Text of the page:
Academic journal article Professional School Counseling

"No Child Left Behind": Implications for School Counselors

Academic journal article Professional School Counseling

"No Child Left Behind": Implications for School Counselors

Article excerpt

In this qualitative study, 210 school counselors responded to a Web-based national survey exploring the effects of the No Child Left Behind legislation. They described how much they knew about the legislation, outlined the positive and negative effects of the legislation on their school counseling programs, and detailed their role in the testing process. Implications for school counselors in light of these findings are discussed.


The No Child Left Behind Act of 2001 (U.S. Department of Education, 2002a), the most recent reauthorization of elementary and secondary education, was designed to have a profound effect on American education: to make schools accountable for student learning, and to ensure that at-risk youth were not "left behind" academically (U.S. Department of Education, 2002b). While many states had already developed strong accountability standards (e.g., North Carolina; Brown, Galassi, & Akos, 2004), the No Child Left Behind (NCLB) legislation made federal funding for education contingent on students' school-wide performance on academic tests and outlined corrective measures for schools that failed to maintain adequate yearly progress toward statewide proficiency goals. Adequate yearly progress is assessed through a rigorous testing schedule, and it measures each subgroup within the school (defined by race, ethnicity, gender, English language proficiency, migrant status, disability status, and low-income status) (U.S. Department of Education, 2004).

The results of these assessments, the professional qualifications of teachers, and school safety statistics must be reported to parents and the public yearly, so that parents can move children from "failing" schools to academically viable schools (U.S. Department of Education, 2002b). Sanctions imposed on failing schools include cuts in funding; mandates for increased academic support services; replacing staff deemed responsible for the failures; and, eventually, restructuring, privatizing, or state takeover (National Education Association, 2004a).

In response to these mandates, schools have changed--and as schools change, so do school counseling programs. As reflected in the ASCA National Model[R] (American School Counselor Association, 2005), the national emphasis on accountability has resulted in a renewed emphasis on accountability for school counselors (Dahir, 2004). But not only are the professional duties of the school counselor changing as school counselors are more accountable, the professional duties of the school counselor also are changing as schools are more accountable. To fully understand the effects of this legislation on school counselors, we must first understand the systemic effects of this legislation on schools.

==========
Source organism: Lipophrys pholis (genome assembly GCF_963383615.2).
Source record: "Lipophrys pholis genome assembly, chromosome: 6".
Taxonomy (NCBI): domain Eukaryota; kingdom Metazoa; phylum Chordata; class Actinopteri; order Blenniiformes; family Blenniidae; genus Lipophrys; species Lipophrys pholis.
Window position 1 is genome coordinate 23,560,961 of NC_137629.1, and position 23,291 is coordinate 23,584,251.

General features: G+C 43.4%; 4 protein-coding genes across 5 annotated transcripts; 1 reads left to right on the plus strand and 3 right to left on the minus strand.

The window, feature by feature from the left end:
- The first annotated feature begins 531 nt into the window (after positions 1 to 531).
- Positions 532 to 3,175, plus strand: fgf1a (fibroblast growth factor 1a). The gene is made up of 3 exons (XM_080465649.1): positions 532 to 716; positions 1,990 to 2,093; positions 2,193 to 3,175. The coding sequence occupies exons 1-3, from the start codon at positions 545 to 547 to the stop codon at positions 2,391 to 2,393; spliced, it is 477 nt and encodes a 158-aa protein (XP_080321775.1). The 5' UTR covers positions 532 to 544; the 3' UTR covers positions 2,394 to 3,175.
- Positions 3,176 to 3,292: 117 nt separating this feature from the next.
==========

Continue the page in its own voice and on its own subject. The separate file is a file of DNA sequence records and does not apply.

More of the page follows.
Extensive controversy exists in the general educational literature surrounding NCLB. In general, authors express commitment to the concepts of equal access, safe schools, and student proficiency (Newbold, 2004); however, there are numerous concerns about this legislation's effects on the most at-risk students. Examples of the types of at-risk students cited to be most endangered by NCLB are those students from culturally diverse backgrounds, those who come with English as a second language, those who live in poverty, or those who live with emotional and behavioral disabilities (Allbritten, Mainzer, & Ziegler, 2004; Leone & Cutting, 2004; Mathis, 2004; Newbold; Sitlington & Neubert, 2004). In fact, Rose (2004) has calculated that NCLB, over time, will result in the failure of all schools, based on mathematical flaws in the formulas for calculating adequate yearly progress (AYP).

According to some authors, NCLB makes schools responsible--even penalizes schools--for students' poor home lives, learning disabilities, lack of student motivation, and varying academic abilities (Mathis, 2004). There are serious questions about the assessment process in terms of intent and impact, as gaps in performance may be linked to socioeconomic status, not academic ability (Sadker & Zittleman, 2004). …

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